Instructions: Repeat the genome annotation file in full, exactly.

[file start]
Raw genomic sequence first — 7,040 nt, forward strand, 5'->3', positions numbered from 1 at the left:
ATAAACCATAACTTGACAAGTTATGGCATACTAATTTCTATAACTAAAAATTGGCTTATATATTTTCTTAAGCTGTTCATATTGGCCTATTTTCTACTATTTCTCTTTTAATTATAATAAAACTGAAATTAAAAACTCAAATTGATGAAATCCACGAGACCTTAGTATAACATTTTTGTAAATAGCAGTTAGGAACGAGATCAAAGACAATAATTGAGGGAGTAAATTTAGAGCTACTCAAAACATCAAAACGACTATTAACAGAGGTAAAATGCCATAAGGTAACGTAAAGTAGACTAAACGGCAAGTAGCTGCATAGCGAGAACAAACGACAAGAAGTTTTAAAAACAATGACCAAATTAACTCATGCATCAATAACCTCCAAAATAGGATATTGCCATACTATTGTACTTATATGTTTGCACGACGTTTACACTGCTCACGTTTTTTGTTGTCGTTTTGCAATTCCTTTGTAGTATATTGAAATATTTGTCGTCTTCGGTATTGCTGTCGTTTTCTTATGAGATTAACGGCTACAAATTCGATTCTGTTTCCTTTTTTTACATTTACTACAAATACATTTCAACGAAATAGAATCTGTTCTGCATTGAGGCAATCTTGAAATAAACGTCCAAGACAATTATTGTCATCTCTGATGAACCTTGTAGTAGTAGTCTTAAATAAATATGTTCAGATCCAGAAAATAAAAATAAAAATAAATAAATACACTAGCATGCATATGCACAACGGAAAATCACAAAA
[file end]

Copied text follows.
Raw genomic sequence first — 7,040 nt, forward strand, 5'->3', positions numbered from 1 at the left:
ATAAACCATAACTTGACAAGTTATGGCATACTAATTTCTATAACTAAAAATTGGCTTATATATTTTCTTAAGCTGTTCATATTGGCCTATTTTCTACTATTTCTCTTTTAATTATAATAAAACTGAAATTAAAAACTCAAATTGATGAAATCCACGAGACCTTAGTATAACATTTTTGTAAATAGCAGTTAGGAACGAGATCAAAGACAATAATTGAGGGAGTAAATTTAGAGCTACTCAAAACATCAAAACGACTATTAACAGAGGTAAAATGCCATAAGGTAACGTAAAGTAGACTAAACGGCAAGTAGCTGCATAGCGAGAACAAACGACAAGAAGTTTTAAAAACAATGACCAAATTAACTCATGCATCAATAACCTCCAAAATAGGATATTGCCATACTATTGTACTTATATGTTTGCACGACGTTTACACTGCTCACGTTTTTTGTTGTCGTTTTGCAATTCCTTTGTAGTATATTGAAATATTTGTCGTCTTCGGTATTGCTGTCGTTTTCTTATGAGATTAACGGCTACAAATTCGATTCTGTTTCCTTTTTTTACATTTACTACAAATACATTTCAACGAAATAGAATCTGTTCTGCATTGAGGCAATCTTGAAATAAACGTCCAAGACAATTATTGTCATCTCTGATGAACCTTGTAGTAGTAGTCTTAAATAAATATGTTCAGATCCAGAAAATAAAAATAAAAATAAATAAATACACTAGCATGCATATGCACAACGGAAAATCACAAAA